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Seed Magic

2.89 of 5 stars 2.89  ·  rating details  ·  27 ratings  ·  11 reviews
Hardcover, 32 pages
Published March 1st 2012 by Peachtree
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(showing 1-27 of 35)
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Ruth Ann
The colorful illustrations are absolutely fabulous. There is movement, joy, and a celebration of African American heritage.

The text is brief and reflects an inner city dialect. Yes, the grammar isn't "correct" but it is definitely authentic. I can hear Rose, her brother, and the bird man speaking exactly like this in their home environment.

The themes of seeing beauty in unexpected places and forming neighborhood relationships are both positive and heartwarming.
Rose and her brothers make fun of the old man who feeds the pigeons all day long from his wheelchair. When Rose asks him why he likes pigeons so much, he tells her how beautiful they are. But Rose can’t see it at all; she thinks that gardens are much more lovely than birds. So Birdman gives her some seeds to put outside her window and grow a garden on her windowsill. Rose knows that it won’t work, since there’s no dirt for them to grow in, but Birdman is insistent that they will grow a garden on ...more
Sometimes it's hard to find beauty when you live in a city. When Rose and her brothers watch the man they call Birdman feed the pigeons, they tease him because they don't understand his affection for the birds. In Rose's eyes, beauty comes in the form of gardens filled with "blue lupines, red geraniums, yellow sunflowers" (unpaginated). When Birdman gives her some seeds, she plants them on the windowsill and waits. What happens next surprises her, but helps her see possible magic in the world ar ...more
Marathon County Public Library MCPL

Rose dreams of beautiful gardens. She shares her dreams with an old man in a wheelchair who is feeding pigeons at the city park. He gives her some “magic” seeds and instructs her to place them on her concrete windowsill. In this colorful, beautifully illustrated picture book Rose discovers that seeds can grow a brightly colored garden in unexpected ways. This simple picture book is perfect for preschoolers.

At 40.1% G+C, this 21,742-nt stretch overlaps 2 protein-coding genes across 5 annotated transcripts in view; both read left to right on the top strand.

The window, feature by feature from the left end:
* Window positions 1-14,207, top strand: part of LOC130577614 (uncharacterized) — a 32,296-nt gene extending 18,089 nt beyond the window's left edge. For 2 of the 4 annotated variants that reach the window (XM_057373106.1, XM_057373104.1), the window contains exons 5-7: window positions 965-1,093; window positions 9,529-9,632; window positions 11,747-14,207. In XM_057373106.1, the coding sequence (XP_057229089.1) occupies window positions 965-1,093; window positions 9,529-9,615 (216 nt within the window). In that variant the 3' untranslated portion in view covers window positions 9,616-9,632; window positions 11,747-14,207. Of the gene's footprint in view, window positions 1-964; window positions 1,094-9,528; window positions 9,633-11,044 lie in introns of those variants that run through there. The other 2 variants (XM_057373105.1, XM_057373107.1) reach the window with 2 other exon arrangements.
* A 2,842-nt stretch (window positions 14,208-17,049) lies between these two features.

Sharyn H. / Marathon County Public Library
Find this book in our library catalog.
Beautiful pictures. Good idea. Writing - ah, not so much. There was a lack of cadence to the speech of the characters that I found awkward.
That surprise ending really got me! Lovely. Yes, expect the unexpected and see things differently.
Appeal characteristics: modern art feel, unique story aspect

I'm not sure how to describe this book. I'm not sure if the message is look at the ugly and make it beautiful...or crazy people aren't necessarily crazy? It has remnants of fairy tale/fable elements but I felt the storyline did not quite connect. The art almost overshadows the story itself as I was more interested to how the book was illustrated than about the story at all!
Terrible. I didn't like the broken up way the characters in this book spoke. Not 1 person spoke in a complete sentence, grammar so bad that I would feel the need to instruct after every sentence "Now how could you say or right that correctly?"
This book is on the Fountas and Pinnell genre list from their latest book. They apparently see something I don't. The wording was weird, the story ends too quickly without showing character change. It won't make my list!
Edward Sullivan
Colorful, vibrant illustrations don't quite jell with the awkward rhyming text.
Nhuaey Anchalee
Nhuaey Anchalee marked it as to-read
Aug 23, 2014
Emily Yates
Emily Yates marked it as to-read
Dec 08, 2012
Heather marked it as to-read
Nov 23, 2012
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